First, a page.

Thus, as readily as we think about covenant in our relationship with God—Old Covenant, New Covenant—so must we, at the same time, think of God’s Kingdom. God’s covenant provides the framework of divine faithfulness and blessing, and God’s Kingdom provides the administrative economy which shapes His people into a Kingdom and priests. Covenant and Kingdom go hand-in-hand.
A vision enlarged?
Abraham’s vision of what God had promised was clarified, enriched, and enlarged by his entanglements with earthly kings and dominions. Doubtless, he could see, down the corridors of history, earthly kings seeking the blessing of God within the context of His covenant, submitting to His rule and protection, coming to know restoration, healing, blessing, and the goodness of the Lord in their kingdoms through those who are friends of God. Perhaps even becoming rulers presiding over kingdoms characterized by righteousness and peace, like Melchizedek.
And did Abraham envision earthly kings living at peace with, and on the terms of, those who possessed the promises of God, as Abimelech had sought with him? Were the promised blessings of God to be administered among earthly cultures and societies by those who would live according to the rule of the eternal King?
Surely Abraham, thinking about his own relationship with earthly kings, and reflecting on God’s promises and the events which followed his change of name, must have considered that God intended the earth to include nations ruled by kings who knew the blessings of God, who entered into covenant relationship with Him, sought His promises and protection, and would become guarantors of those same promises to the people in their charge. Ultimately, indeed, the kingdoms of this world would become the Kingdom of our God and of His Christ. Could Abraham see that far into the covenant and Kingdom of God?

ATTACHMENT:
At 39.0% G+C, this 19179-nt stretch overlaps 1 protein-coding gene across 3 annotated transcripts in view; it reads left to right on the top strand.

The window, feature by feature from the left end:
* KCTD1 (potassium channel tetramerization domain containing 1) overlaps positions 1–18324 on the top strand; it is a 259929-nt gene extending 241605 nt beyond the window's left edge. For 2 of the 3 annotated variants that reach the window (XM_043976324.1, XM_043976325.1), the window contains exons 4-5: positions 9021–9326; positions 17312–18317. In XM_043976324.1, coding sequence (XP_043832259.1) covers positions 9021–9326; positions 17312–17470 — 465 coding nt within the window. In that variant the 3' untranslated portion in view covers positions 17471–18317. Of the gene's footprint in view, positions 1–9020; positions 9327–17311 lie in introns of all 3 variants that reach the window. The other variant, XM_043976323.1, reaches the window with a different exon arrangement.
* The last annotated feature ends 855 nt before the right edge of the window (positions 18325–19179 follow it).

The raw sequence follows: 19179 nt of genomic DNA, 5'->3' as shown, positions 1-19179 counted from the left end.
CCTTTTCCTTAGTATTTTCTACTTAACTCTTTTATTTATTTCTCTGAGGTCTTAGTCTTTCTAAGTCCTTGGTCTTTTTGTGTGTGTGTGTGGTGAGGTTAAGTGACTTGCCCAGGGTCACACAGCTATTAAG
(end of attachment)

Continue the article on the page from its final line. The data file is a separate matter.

Precisely how this would come to pass, and what wonders God would accomplish along the way—none of this was made clear to Abraham. He trusted in what he had heard and seen from God in his experience, and this was enough for him to continue seeking the promises of God in his day.
This also must be our commitment. We can know what God has promised concerning His Kingdom and its unfolding presence. And we can know that His promises and covenant will never fail. Thus, we can commit ourselves to a greater realization of Kingdom presence as we, like Abraham, hold fast to and live toward the promises of God’s covenant.
1. Summarize the promises God made in His covenant in Genesis 12.1-3.
2. How can you see that these promises are indeed all fulfilled in Jesus Christ (2 Cor. 1.19, 20)?
3. How should these promises of God influence or affect the way we seek the Kingdom presence of God?
Next steps—Conversation: Suppose a new believer asked you what Jesus meant when He said, “Seek first the Kingdom of God and His righteousness” (Matt. 6.33). How would you explain that mandate?
T. M. Moore
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Except as indicated, all Scriptures are taken from the New King James Version. © Copyright 1982 by Thomas Nelson, Inc. Used by permission. All rights reserved. For sources of all quotations, see the weekly PDF of this study.